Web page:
Description : Explores the diversity of post-millennial Indian fiction in English and the ways it has reflected the culture of an increasingly confident 'new India'.
Description : Rapid developments in the fields of trade, market, commerce and telecommunication technologies, together with cultural confrontations at the global level are creating a paradigmatic shift in people’s understanding of selfhood and identity. This book makes a serious attempt to trace and map out the making of contemporary post-national identities within the subcontinental cultural production of India and in its English Fiction. One of the structural ventures of this study is that these newer identities, which are basically fragmented, ruptured, hyphenated, and palimpsestic in nature, require new descriptions and new elaborations within the field of creative literature and literary criticism. In order to pursue its research on these lines, the present work contrasts the notion of subjecthood and identity with the earlier phases of Indian cultural imagination as represented in some of the pioneering works of Indian English Fiction that have now attained a canonical status. By analysing some of the predominant concerns that work as leitmotif in most of the Indian English novels, the book brings together and reinterprets some problematic concepts such as history, culture, religion, nation and nationalism and creates a theoretical axis upon which it charts insightful and engaging aspects of selfhood and identity.
Description : A History of the Indian Novel in English traces the development of the Indian novel from its beginnings in the late nineteenth century up until the present day. Beginning with an extensive introduction that charts important theoretical contributions to the field, this History includes extensive essays that shed light on the legacy of English in Indian writing. Organized thematically, these essays examine how English was "made Indian" by writers who used the language to address specifically Indian concerns. Such concerns revolved around the question of what it means to be modern as well as how the novel could be used for anti-colonial activism. By the 1980s, the Indian novel in English was a global phenomenon, and India is now the third largest publisher of English-language books. Written by a host of leading scholars, this History invites readers to question conventional accounts of India's literary history.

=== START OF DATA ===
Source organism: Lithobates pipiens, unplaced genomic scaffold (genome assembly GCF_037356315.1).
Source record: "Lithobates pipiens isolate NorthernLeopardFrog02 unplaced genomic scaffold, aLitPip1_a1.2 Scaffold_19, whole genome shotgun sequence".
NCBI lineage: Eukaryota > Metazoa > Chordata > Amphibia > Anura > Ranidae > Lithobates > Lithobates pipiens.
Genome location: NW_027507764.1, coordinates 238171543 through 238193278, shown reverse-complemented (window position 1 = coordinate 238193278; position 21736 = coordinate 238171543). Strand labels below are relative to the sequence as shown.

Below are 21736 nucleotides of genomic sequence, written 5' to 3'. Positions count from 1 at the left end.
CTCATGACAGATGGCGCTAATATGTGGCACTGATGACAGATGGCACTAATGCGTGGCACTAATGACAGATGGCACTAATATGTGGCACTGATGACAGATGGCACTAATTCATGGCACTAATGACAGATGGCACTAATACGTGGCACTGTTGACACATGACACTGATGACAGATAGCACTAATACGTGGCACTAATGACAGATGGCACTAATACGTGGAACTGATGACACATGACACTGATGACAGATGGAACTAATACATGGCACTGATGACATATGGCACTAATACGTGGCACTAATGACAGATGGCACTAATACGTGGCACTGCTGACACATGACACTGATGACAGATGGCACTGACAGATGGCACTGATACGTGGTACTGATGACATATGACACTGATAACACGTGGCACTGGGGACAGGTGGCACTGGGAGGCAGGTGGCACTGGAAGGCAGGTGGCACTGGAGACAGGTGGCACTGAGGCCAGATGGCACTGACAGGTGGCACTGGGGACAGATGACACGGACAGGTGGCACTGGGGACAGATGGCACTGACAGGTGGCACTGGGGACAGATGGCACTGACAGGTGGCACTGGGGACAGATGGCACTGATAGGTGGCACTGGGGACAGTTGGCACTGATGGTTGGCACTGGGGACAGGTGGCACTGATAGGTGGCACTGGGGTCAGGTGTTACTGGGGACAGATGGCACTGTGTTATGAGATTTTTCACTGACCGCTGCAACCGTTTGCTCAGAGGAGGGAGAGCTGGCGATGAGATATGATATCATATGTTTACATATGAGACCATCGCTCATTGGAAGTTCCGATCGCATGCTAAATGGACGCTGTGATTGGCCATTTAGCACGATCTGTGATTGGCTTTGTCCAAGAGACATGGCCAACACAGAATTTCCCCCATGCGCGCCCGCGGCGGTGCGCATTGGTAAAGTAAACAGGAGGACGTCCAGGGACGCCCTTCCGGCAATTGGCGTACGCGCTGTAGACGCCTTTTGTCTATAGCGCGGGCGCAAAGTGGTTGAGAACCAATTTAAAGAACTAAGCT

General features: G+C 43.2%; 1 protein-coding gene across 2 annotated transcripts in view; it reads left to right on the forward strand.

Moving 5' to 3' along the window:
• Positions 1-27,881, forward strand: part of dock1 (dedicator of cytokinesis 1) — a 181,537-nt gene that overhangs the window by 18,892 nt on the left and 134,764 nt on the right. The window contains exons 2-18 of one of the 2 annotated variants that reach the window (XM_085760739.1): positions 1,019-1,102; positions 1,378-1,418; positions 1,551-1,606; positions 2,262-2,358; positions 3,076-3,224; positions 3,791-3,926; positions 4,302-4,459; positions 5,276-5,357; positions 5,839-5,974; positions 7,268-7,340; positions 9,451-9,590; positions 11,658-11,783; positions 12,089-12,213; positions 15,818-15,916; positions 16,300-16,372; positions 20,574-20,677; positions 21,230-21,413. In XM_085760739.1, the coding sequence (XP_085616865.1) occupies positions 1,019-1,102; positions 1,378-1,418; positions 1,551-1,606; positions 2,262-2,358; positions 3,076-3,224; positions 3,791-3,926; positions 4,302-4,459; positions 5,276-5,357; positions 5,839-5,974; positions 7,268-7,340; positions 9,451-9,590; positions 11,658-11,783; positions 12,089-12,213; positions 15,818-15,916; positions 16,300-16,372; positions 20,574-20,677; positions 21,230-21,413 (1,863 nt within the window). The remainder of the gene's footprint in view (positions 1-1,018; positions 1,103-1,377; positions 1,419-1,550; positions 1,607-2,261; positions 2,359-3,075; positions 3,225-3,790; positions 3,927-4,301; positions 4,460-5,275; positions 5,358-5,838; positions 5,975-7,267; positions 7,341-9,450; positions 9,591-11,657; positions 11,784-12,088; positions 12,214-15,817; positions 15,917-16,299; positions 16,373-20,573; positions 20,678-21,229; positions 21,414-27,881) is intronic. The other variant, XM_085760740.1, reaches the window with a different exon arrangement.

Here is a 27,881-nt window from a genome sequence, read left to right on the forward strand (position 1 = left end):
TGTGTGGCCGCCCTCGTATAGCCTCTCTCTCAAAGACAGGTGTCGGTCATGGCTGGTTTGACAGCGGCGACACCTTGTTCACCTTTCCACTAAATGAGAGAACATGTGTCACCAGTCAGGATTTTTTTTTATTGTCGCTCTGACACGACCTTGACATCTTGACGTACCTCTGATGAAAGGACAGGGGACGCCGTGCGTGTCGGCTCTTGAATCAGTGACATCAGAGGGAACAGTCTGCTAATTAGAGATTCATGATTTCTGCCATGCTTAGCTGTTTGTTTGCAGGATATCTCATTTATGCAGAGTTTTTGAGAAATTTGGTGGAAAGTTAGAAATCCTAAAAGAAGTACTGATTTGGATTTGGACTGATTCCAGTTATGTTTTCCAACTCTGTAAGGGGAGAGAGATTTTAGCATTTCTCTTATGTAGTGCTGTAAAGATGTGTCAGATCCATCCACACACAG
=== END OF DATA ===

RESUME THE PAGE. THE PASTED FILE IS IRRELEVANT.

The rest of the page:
Description : Indian English Has Been Universally Accepted As A Unique Style Of Discourse With Its Own Nuances, Giving Expression To Indian Multiculturalism In The Works Of Writers In India Or Those Abroad. Not Only The New Indian Writers In The West, Expatriates, Second And Third Generation Writers, But Also The Classic Authors Like A.K. Ramanujan, Nissim Ezekiel, Mulk Raj Anand, R.K. Narayan, And Bhabani Bhattacharya Are Being Interpreted In The Old New Critical Mode As Well As The Current Critical Styles Of Multiculturalism, Postcoloniality And Diaspora. V.S. Naipaul Is Being Interpreted Not Only As A Caribbean Or British Author But Also A Diasporic Writer Engaged In A Quest For The Indianness Inherited By Him.The Twelve Essays In This Book Deal With The Various Aspects Of Indian English Writing In The Light Of The Current Critical Trends. The Essays, Originally Published In Reputed Research Journals Or Critical Anthologies Over The Years, Are: Contemporary Indian English Literary Scene, Multiculturalism And Indian (English) Literature, Indian English Prose Writing, A.K. Ramanujan S Credo, Nissim Ezekiel S Credo, Soul-Stuff And Vital Language: The Poetry Of P. Lal, Mulk Raj Anand On The Novel, Anand S Vision Of War And Death In Across The Black Waters, Bhabani Bhattacharya S A Dream In Hawaii: A Study In Postcolonial Spirituality, Philosophers And Lovers: Paradox Of Experience In Shiv K. Kumar S The Bone S Prayer, Technique In The Short Stories Of Tagore, And From Darkness To Light: V.S. Naipaul S Indian Odyssey. The Article On Naipaul Has Been Written Especially For This Book.